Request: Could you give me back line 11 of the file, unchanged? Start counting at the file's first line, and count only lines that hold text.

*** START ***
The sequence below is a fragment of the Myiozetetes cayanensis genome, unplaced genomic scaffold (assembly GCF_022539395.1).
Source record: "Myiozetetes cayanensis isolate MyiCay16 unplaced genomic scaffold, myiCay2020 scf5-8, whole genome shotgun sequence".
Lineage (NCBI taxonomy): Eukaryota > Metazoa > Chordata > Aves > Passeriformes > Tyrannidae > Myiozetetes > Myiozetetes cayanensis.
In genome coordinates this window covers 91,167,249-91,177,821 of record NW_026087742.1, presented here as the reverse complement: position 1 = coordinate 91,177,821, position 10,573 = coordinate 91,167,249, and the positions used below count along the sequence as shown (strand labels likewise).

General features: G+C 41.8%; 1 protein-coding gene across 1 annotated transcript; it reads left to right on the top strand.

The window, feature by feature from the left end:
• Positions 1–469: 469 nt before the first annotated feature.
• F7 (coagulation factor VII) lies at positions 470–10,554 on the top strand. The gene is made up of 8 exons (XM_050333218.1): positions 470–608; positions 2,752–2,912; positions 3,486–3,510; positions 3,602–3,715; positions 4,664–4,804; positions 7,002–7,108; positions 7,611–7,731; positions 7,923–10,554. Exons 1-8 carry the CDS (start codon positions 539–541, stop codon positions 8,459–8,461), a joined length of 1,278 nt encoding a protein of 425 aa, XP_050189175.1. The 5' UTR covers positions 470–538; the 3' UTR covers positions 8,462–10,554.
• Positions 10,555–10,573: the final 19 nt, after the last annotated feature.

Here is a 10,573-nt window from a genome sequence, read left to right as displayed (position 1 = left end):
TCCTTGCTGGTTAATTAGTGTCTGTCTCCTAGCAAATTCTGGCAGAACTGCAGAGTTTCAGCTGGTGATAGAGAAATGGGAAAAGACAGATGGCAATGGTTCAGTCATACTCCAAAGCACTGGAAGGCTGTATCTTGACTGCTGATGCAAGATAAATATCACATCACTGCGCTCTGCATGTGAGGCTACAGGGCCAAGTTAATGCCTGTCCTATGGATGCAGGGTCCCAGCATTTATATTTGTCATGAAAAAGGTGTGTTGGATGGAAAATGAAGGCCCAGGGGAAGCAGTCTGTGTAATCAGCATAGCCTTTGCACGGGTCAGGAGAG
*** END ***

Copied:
TCCTTGCTGGTTAATTAGTGTCTGTCTCCTAGCAAATTCTGGCAGAACTGCAGAGTTTCAGCTGGTGATAGAGAAATGGGAAAAGACAGATGGCAATGGTTCAGTCATACTCCAAAGCACTGGAAGGCTGTATCTTGACTGCTGATGCAAGATAAATATCACATCACTGCGCTCTGCATGTGAGGCTACAGGGCCAAGTTAATGCCTGTCCTATGGATGCAGGGTCCCAGCATTTATATTTGTCATGAAAAAGGTGTGTTGGATGGAAAATGAAGGCCCAGGGGAAGCAGTCTGTGTAATCAGCATAGCCTTTGCACGGGTCAGGAGAG